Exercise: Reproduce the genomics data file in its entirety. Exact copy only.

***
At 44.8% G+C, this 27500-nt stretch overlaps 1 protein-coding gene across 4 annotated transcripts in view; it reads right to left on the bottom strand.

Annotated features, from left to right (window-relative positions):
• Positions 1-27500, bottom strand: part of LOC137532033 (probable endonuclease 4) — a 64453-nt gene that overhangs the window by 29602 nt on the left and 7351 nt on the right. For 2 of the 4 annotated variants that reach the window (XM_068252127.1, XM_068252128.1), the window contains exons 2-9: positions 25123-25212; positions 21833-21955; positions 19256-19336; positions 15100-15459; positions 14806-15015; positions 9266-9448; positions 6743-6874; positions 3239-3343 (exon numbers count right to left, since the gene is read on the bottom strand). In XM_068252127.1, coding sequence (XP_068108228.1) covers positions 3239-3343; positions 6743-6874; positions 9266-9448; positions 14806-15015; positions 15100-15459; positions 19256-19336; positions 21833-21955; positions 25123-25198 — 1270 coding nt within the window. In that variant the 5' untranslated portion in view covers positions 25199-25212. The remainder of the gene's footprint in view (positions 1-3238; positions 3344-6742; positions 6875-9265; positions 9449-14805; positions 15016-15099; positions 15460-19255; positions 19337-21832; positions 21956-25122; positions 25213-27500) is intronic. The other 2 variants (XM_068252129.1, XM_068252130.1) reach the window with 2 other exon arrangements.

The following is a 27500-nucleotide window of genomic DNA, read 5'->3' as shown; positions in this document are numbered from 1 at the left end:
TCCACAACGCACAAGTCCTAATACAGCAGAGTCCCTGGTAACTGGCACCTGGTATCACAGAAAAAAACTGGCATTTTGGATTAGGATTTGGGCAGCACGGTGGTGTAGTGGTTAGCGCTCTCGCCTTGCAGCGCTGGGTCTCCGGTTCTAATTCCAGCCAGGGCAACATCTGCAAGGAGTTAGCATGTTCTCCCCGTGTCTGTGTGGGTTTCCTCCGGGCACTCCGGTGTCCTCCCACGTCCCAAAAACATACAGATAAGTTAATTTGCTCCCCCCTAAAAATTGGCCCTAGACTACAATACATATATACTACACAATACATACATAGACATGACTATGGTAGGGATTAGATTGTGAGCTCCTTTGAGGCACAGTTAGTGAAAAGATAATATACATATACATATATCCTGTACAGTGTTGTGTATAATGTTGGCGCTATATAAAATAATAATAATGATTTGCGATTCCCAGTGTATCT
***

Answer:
At 44.8% G+C, this 27500-nt stretch overlaps 1 protein-coding gene across 4 annotated transcripts in view; it reads right to left on the bottom strand.

Annotated features, from left to right (window-relative positions):
• Positions 1-27500, bottom strand: part of LOC137532033 (probable endonuclease 4) — a 64453-nt gene that overhangs the window by 29602 nt on the left and 7351 nt on the right. For 2 of the 4 annotated variants that reach the window (XM_068252127.1, XM_068252128.1), the window contains exons 2-9: positions 25123-25212; positions 21833-21955; positions 19256-19336; positions 15100-15459; positions 14806-15015; positions 9266-9448; positions 6743-6874; positions 3239-3343 (exon numbers count right to left, since the gene is read on the bottom strand). In XM_068252127.1, coding sequence (XP_068108228.1) covers positions 3239-3343; positions 6743-6874; positions 9266-9448; positions 14806-15015; positions 15100-15459; positions 19256-19336; positions 21833-21955; positions 25123-25198 — 1270 coding nt within the window. In that variant the 5' untranslated portion in view covers positions 25199-25212. The remainder of the gene's footprint in view (positions 1-3238; positions 3344-6742; positions 6875-9265; positions 9449-14805; positions 15016-15099; positions 15460-19255; positions 19337-21832; positions 21956-25122; positions 25213-27500) is intronic. The other 2 variants (XM_068252129.1, XM_068252130.1) reach the window with 2 other exon arrangements.

The following is a 27500-nucleotide window of genomic DNA, read 5'->3' as shown; positions in this document are numbered from 1 at the left end:
TCCACAACGCACAAGTCCTAATACAGCAGAGTCCCTGGTAACTGGCACCTGGTATCACAGAAAAAAACTGGCATTTTGGATTAGGATTTGGGCAGCACGGTGGTGTAGTGGTTAGCGCTCTCGCCTTGCAGCGCTGGGTCTCCGGTTCTAATTCCAGCCAGGGCAACATCTGCAAGGAGTTAGCATGTTCTCCCCGTGTCTGTGTGGGTTTCCTCCGGGCACTCCGGTGTCCTCCCACGTCCCAAAAACATACAGATAAGTTAATTTGCTCCCCCCTAAAAATTGGCCCTAGACTACAATACATATATACTACACAATACATACATAGACATGACTATGGTAGGGATTAGATTGTGAGCTCCTTTGAGGCACAGTTAGTGAAAAGATAATATACATATACATATATCCTGTACAGTGTTGTGTATAATGTTGGCGCTATATAAAATAATAATAATGATTTGCGATTCCCAGTGTATCT